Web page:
Roundup: 'Hand-Foot-Mouth' Disease Common in Summer, CDC Says; Fewer Americans Hospitalized for Heart Failure

“Hand, foot, and mouth” disease is common in infants and young children, and there seems to be an uptick in cases nationwide, based on updated guidance from the U.S. Centers for Disease Control and Prevent.

Hand-foot-and-mouth, or HFMD, normally causes fever in kids, along with sometimes painful sores in the mouth. A rash is also common on the hands and feet. Most infected children recover in a week or two. Parents and children are urged to wash their hands often and practice good hygiene to reduce risk of infection.

HFMD is common in infants and children younger than five years. That’s because kids so young have not developed immunity protection sufficient to avoid the disease.

“However, older children and adults can also get HFMD,” states the CDC. “In the United States it is more common for people to get HFMD during spring, summer, and fall.”

Hand, foot, and mouth disease, or HFMD, is a contagious illness that is caused by different viruses. Nearly all people recover in 7 to 10 days without medical treatment, the CDC says. And complications are uncommon.

Symptoms of hand, foot, and mouth disease often include:

  • Fever.
  • Reduced appetite.
  • Sore throat.
  • A feeling of being unwell.
  • Painful sores in the mouth that usually begin as flat red spots.
  • A rash of flat red spots that may blister on the palms of the hands, soles of the feet, and sometimes the knees, elbows, buttocks, and/or genital area.

The viruses that cause HFMD can be found in an infected person’s:

  • Nose and throat secretions (such as saliva, sputum, or nasal mucus).
  • Blister fluid.
  • Feces (poop).

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Fewer Americans Hospitalized for Heart Failure

While the number of Americans diagnosed with heart failure is rising, there is some good news: Fewer are being hospitalized for the potentially serious condition, according to a new report.

Between 2002 and 2013, heart failure hospitalizations fell by 30 percent nationwide, according to the report in Circulation: Cardiovascular Quality and Outcomes. However, African-Americans are still more than twice as likely to be hospitalized for the condition.

“Heart failure” refers to a condition in which the heart is too weak to pump blood through the body. Heart failure does not mean that your heart has stopped beating. The heart keeps working, but the body’s need for blood and oxygen isn’t being met.

Fewer hospitalizations — despite more Americans be diagnosed with heart failure — means prevention strategies are working to control heart disease risk factors, including the use of medications, lifestyle modifications and other treatments, said cardiologist and the study’s lead researcher Boback Ziaeian, M.D., of the David Geffen School of Medicine at the University of California, Los Angeles.

Hospitalization rates went down at about the same rate for whites (29.6 percent) and for African-Americans (29.4 percent). But through the 2002-2013 timetable, rates were more than twice as high among African-American men and women.

The most common cause of heart failure is coronary artery disease (CAD), which occurs when arteries that supply blood to the heart muscle become narrowed by buildups of fatty deposits called plaque. Generally, the terms “heart disease” or “coronary artery disease” are used to cover heart and blood vessel problems, most of which are related to atherosclerosis, also known as hardening of the arteries.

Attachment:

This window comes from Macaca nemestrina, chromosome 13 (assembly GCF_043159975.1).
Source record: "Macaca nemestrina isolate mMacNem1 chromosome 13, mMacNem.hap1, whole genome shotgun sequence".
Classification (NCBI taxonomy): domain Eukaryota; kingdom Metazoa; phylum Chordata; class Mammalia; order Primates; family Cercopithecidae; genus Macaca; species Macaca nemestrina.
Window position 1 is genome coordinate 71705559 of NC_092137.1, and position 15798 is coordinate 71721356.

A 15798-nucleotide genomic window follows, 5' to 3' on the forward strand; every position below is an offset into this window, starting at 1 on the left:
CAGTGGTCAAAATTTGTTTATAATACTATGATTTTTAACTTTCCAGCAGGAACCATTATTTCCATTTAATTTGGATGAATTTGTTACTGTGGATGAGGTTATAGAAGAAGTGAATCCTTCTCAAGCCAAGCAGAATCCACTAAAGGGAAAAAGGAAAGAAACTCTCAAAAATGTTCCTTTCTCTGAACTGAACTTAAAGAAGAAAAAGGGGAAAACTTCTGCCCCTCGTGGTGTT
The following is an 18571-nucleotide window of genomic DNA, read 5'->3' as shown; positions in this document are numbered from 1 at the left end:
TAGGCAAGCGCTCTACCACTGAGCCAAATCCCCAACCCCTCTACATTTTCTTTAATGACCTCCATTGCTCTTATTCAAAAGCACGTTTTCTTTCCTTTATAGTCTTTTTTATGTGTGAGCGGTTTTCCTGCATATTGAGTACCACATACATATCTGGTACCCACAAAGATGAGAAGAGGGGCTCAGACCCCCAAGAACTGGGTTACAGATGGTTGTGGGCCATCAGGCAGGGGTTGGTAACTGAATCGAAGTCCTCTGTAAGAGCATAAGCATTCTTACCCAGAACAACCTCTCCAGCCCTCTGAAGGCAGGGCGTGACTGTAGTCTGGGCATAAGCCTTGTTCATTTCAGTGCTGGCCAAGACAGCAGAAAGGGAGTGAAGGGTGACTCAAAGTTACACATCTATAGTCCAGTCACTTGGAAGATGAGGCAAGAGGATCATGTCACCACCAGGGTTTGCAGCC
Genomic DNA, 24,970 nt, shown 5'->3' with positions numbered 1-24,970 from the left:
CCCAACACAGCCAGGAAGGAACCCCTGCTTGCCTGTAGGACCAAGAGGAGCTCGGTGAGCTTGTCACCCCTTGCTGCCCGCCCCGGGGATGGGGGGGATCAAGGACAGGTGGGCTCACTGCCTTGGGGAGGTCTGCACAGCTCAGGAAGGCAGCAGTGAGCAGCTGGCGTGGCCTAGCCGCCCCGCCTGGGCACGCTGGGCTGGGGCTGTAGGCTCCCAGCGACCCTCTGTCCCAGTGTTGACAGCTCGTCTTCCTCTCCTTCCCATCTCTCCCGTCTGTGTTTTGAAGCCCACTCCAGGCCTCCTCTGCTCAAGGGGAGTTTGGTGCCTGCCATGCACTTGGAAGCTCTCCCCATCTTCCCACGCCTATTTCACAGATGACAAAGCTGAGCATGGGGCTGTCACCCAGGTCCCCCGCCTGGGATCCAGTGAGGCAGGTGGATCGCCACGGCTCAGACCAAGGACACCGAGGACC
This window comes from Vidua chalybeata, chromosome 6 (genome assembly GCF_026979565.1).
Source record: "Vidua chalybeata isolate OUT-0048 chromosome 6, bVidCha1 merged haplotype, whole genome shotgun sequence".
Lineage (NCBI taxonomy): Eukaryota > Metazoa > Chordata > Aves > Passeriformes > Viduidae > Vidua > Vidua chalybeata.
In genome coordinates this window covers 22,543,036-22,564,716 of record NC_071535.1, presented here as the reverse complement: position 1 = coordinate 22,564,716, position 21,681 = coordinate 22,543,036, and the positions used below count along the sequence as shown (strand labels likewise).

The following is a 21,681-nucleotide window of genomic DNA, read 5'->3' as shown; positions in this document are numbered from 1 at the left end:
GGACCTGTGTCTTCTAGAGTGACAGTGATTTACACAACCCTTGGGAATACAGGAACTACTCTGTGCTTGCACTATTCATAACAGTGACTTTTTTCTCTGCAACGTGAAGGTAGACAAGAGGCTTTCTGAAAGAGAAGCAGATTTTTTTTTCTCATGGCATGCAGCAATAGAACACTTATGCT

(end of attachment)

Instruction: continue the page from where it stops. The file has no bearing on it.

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More Health Complaints from Cosmetics Reported to FDA

More Americans are experiencing harmful side effects from cosmetic and personal care products, with the majority of those complaints coming from hair care items, according to a study published this week in the journal JAMA Internal Medicine.

Researchers looked at complaints collected by the U.S. Food and Drug Administration from 2004 to 2016. They found 706 “adverse events” reported in 2015 and 1,591 in 2016. Compared with the average number of reports over the 12-year study period, those figures amount to a 78 percent increase in 2015 and a 300 percent increase in 2016.

The information came from the FDA’s Center for Food Safety and Applied Nutrition’s Adverse Event Reporting System, which allows consumers or health care professionals to submit complaints about harm caused by using cosmetic products.

Lead study author, Dr. Steve Xu, says the actual number of adverse health events is probably much higher and more research is required.

“These numbers are likely underreported. We need better reporting, from both consumers and clinicians,” Xu said. “Broadly, the hope of our paper was to continue this discussion to modernize and expand the collection of data about personal care products. If you can’t measure it, you can’t manage it, was our key point.”

Under current regulations, personal care companies are not required to report these complaints to the FDA. The Personal Care Products Council said in a statement that it “believes that mandatory adverse event reporting is critically important, which is why we have long advocated for it on Capitol Hill.” The council is a national trade association representing the cosmetic and personal care products industry.

“Nevertheless, despite the recent increase in reporting, the fact remains that only a very small percentage of cosmetics products on the market are associated with adverse events,” the council stated in response to the study.

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